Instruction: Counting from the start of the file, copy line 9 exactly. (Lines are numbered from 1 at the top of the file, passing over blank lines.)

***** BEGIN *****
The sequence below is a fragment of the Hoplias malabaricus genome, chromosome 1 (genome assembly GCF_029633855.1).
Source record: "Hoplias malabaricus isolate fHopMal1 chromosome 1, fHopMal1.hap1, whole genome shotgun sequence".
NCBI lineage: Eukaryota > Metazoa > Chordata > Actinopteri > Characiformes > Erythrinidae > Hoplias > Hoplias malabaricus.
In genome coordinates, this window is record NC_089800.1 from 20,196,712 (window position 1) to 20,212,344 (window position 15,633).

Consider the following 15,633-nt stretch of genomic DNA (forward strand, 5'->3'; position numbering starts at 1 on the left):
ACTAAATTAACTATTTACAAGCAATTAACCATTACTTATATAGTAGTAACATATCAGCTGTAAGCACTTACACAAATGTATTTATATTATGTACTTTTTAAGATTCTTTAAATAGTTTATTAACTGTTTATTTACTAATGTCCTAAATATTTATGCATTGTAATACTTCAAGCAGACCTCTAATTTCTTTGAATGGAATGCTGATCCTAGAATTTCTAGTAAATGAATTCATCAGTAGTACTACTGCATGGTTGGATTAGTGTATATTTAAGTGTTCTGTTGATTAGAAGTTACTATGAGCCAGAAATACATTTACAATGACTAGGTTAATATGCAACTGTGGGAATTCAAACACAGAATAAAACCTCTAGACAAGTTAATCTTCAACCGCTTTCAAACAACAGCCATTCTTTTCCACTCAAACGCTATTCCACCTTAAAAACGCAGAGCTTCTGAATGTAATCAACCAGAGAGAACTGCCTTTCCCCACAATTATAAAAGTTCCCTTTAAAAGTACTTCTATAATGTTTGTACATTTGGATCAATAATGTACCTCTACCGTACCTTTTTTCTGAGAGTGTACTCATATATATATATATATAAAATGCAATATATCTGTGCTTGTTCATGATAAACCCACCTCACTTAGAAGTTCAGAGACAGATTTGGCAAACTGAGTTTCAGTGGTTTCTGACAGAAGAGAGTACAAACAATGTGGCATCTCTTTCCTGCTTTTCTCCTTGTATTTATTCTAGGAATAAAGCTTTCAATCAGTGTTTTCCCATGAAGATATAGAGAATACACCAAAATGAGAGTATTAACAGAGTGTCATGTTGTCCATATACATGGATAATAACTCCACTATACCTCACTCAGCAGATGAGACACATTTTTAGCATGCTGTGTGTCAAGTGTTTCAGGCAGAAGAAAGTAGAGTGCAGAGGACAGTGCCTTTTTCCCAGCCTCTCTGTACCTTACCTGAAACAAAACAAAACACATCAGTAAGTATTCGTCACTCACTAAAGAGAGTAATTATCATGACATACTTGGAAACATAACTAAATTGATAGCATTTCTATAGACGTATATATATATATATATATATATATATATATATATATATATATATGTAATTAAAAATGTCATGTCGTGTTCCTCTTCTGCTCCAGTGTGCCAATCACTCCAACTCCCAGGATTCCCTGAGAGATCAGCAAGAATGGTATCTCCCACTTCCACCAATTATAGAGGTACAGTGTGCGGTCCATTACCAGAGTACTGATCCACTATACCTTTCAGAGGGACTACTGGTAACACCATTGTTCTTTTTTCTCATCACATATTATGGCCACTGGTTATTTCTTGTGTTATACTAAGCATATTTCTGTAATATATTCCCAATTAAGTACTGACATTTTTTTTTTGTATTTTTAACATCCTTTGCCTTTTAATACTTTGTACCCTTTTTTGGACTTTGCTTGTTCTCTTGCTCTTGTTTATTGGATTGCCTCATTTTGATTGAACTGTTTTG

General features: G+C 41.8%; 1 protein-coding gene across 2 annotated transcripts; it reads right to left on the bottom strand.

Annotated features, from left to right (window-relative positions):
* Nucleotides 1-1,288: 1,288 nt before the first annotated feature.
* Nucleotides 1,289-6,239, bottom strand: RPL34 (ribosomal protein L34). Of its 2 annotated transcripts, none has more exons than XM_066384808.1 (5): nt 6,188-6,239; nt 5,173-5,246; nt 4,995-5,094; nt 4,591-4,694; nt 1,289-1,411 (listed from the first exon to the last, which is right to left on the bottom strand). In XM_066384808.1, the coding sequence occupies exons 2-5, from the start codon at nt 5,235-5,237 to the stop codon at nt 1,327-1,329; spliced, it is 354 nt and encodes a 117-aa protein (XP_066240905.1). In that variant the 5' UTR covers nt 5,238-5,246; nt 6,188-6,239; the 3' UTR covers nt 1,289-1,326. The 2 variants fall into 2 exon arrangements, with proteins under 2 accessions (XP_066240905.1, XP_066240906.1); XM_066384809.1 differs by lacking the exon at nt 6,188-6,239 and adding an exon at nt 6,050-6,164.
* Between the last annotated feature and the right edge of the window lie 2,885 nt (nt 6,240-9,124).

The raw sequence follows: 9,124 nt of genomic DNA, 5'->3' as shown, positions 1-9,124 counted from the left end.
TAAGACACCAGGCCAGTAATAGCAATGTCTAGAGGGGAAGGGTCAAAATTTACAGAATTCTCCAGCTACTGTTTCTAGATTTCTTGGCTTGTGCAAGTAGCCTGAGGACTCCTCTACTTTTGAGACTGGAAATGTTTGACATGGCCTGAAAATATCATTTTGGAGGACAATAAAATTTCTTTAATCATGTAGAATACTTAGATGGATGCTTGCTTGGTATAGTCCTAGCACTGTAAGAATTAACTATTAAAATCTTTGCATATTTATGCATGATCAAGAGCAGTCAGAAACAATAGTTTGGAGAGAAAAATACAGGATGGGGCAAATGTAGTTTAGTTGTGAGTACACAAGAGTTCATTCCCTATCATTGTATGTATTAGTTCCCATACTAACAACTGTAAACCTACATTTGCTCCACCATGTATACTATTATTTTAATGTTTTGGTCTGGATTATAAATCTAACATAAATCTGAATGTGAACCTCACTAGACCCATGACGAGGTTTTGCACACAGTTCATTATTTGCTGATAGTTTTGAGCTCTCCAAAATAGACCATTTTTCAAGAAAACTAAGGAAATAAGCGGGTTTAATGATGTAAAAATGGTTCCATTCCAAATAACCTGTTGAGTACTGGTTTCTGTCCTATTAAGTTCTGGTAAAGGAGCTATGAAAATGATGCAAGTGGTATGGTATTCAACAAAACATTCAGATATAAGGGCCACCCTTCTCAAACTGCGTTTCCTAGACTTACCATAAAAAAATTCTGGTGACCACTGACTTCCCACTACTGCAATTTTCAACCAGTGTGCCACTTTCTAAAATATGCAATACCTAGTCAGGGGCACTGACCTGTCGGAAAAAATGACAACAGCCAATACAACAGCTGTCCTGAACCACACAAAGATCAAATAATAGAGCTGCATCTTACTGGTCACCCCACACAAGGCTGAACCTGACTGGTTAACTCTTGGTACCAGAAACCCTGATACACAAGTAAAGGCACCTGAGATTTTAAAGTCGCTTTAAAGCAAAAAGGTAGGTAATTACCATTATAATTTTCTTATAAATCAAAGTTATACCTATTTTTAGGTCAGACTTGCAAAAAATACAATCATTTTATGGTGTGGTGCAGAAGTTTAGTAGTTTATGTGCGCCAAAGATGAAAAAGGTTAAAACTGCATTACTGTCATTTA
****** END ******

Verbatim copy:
* Nucleotides 1-1,288: 1,288 nt before the first annotated feature.